RR of non CVD death

The model assumed that patients after MI have a two fold increased risk of dying from any other causes than the general population. We tested this assumption in sensitivity analysis. When we assumed that there was no difference in non CVD mortality between the general population and the post MI patients the ICERs increased slightly to £8,980/QALY. Overall the model was robust to this assumption

Age and sex

Age and sex did not affect the results. However it should be acknowledged that the efficacy data available is mainly for middle aged men usually aged upto 65. Only mortality data was available a by age and sex in our model.

Discounting

The impact of the discounting was also explored. Assuming that there was no discounting, the results of the model remain robust with an estimated ICER of about £6,780/QALY. If the discount rate was raised to 6%, the ICERs slightly increased to £8,680/QALY. Thus the model was not sensitive to this parameter.

Efficacy of letters

When assumptions about the efficacy of letters were changed the model remained robust. When letters were assumed to result in a modest 1% increase in uptake, the ICERs compared to usual care increased to about £15,000/QALY. The ICERs of phone call plus home visit by a HCP improved as the efficacy of letters worsens, and worsens as the efficacy of letters improves. For instance when the efficacy of letters was assumed to result in a 100% increase in the uptake of CR letters the ICERs for letters compared to HCP + phone increased to about £11,000/QALY

Efficacy of phone calls plus home visit by HCP

In the base case model phone calls plus home visits by a HCP resulted in 111% increase in uptake of CR. We did a threshold analysis to find the point at which this intervention ceases to be cost effective. The model estimates that when the efficacy of phone call plus home visits by a HCP was assumed to result in an increase in uptake of CR of less than 55% then phone calls plus home visits by a HCP will not be cost effective at a willingness to pay value of £20,000/QALY. For instance if the strategy of HCP + phone resulted in increase of 50% in uptake of CR, letters will dominate them. Thus the model is sensitive to this assumption, but the analysis is speculative since the ranges used in sensitivity analysis are arbitrary.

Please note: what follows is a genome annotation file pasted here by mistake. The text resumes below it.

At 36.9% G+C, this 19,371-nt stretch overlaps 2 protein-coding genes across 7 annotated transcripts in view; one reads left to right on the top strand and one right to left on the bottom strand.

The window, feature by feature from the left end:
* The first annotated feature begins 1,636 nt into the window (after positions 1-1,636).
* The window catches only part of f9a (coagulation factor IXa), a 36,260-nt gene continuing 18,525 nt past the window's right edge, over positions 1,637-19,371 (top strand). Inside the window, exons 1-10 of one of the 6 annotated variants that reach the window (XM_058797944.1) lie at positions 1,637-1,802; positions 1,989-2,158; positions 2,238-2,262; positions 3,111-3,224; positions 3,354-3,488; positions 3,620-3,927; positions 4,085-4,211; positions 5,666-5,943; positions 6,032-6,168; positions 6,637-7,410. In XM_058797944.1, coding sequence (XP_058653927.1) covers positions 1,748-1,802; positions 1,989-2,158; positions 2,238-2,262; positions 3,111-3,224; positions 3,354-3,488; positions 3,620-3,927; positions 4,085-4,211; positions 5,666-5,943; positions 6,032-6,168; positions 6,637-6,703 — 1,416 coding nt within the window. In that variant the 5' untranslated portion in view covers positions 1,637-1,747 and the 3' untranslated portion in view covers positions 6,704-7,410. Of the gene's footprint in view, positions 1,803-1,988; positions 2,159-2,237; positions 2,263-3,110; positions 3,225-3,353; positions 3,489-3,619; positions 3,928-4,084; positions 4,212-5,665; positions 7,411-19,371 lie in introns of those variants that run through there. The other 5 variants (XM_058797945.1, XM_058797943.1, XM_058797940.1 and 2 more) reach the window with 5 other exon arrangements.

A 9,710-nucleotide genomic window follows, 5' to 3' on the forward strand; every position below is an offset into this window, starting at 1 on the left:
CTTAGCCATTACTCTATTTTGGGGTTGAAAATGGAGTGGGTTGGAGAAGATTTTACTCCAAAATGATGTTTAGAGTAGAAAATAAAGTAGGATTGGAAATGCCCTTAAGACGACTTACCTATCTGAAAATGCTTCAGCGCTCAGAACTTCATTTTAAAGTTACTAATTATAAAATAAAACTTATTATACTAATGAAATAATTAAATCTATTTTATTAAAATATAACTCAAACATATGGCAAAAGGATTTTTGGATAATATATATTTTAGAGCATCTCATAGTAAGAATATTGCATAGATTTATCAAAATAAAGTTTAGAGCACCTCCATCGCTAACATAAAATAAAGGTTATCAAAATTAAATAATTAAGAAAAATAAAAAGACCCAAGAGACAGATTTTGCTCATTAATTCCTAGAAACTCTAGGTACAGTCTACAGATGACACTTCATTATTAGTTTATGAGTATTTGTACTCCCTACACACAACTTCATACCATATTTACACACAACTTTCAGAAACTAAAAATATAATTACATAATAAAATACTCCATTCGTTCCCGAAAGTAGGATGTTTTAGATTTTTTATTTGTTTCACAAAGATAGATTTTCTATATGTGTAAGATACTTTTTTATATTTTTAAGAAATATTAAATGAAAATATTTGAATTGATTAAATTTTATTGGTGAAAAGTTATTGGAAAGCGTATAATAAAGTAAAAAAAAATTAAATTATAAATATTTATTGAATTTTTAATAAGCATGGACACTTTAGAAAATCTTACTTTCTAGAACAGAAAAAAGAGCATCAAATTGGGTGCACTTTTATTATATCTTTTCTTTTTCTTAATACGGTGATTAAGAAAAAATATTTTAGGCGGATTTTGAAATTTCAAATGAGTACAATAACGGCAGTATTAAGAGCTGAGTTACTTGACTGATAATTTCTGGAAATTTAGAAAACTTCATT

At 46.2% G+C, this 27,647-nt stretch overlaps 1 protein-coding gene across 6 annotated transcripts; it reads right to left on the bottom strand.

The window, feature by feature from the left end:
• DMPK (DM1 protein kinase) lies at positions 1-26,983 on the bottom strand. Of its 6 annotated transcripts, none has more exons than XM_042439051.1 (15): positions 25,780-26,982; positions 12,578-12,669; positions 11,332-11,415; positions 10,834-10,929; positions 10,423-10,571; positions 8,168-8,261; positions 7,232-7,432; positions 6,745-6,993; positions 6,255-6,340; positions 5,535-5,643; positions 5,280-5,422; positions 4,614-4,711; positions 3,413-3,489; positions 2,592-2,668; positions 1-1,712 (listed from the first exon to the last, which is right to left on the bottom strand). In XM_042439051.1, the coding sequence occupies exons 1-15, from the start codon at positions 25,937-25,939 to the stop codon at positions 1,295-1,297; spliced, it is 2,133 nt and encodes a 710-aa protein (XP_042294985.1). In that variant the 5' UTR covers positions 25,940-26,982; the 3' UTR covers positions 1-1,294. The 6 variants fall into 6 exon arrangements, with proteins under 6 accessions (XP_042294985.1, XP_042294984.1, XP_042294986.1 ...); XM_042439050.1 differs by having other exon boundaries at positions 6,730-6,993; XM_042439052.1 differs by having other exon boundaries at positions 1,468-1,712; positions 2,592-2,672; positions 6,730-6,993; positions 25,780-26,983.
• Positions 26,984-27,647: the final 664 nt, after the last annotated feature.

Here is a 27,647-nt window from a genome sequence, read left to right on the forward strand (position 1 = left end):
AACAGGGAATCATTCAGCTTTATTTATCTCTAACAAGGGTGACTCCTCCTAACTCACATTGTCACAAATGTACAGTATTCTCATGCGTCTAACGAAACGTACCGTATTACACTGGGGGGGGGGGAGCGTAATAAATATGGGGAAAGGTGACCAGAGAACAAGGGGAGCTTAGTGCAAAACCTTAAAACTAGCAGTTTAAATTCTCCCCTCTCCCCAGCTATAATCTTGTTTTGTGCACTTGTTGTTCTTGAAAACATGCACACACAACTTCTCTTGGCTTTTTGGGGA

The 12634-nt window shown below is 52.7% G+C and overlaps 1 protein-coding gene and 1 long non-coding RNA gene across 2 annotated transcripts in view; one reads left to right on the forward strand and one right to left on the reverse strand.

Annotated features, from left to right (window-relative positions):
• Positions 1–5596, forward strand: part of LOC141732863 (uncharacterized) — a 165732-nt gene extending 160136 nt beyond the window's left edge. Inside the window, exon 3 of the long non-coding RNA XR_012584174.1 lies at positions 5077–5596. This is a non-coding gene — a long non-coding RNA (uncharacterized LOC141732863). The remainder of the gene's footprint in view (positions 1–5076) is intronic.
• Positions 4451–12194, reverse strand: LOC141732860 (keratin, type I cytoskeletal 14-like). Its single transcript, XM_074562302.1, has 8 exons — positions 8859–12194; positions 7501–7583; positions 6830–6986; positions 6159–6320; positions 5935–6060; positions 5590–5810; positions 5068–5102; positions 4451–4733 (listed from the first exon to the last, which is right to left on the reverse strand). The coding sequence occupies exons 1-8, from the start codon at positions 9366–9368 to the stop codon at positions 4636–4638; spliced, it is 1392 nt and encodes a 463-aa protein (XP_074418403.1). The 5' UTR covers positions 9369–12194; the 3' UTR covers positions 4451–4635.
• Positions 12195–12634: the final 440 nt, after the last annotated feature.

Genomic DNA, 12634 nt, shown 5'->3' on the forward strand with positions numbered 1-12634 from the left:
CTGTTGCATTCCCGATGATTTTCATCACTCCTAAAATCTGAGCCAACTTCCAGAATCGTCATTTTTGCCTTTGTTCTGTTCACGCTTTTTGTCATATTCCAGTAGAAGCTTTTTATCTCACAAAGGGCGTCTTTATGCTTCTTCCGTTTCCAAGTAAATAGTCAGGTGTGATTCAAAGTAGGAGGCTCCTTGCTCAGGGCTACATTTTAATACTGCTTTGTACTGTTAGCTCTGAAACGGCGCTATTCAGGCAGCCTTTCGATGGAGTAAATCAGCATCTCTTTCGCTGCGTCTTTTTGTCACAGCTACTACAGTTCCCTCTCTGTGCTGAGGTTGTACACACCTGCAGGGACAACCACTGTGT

HCP used

The HCP used in the base case model was a social worker. The impact of using another HCP assuming the same efficacy observed in the social worker trial was tested. We tested the use of a healthcare assistant whose wages are half those of the social worker. The ICER when letters were compared with phone calls plus home visits by a HCP improved slightly. Other health care professionals considered were community physiotherapist and a practice nurse. The results remained robust, suggesting that the type of health care professional used to increase the uptake of CR does not matter much.

Baseline uptake of CR

The model was not sensitive to assumptions about baseline uptake of cardiac rehabilitation. Studies have shown that participation rates ranges between 14–50%. In The base case model assumed a 40% participation rate. We varied the participation rate between 14% to 85%. The ICERs were below £10,000/QALY for all comparisons thus the model remained robust to this assumption

1.1.4. Limitations of the model

The assumptions about mortality and revascularisation were simplified, assuming that mortality was the same in the first year post MI and subsequent years. Study (Henderson, R. A. et al 1998) demonstrated that mortality may be greater than 6 fold in the first year post MI compared to subsequent years. Revascularisation rates may also differ in the first year post MI compared to subsequent years.

The model does not consider the effect of gender. In particular, most studies of effectiveness from which the data for this model were taken were conducted in predominantly male populations. Therefore these results ought to be interpreted with caution when being generalized to women.

Lack of long term data on clinical endpoints. The follow up in the trials were averaging upto 5 years. Benefits beyond the trial period are not fully known. The model assumed that the benefits observed during the trial period will persist for lifetime. This might not necessarily be true.

Efficacy of interventions used to increase uptake of CR were drawn from very small studies of less than 100 patients in each study. These small studies might not give reliable estimates of effectiveness of these interventions.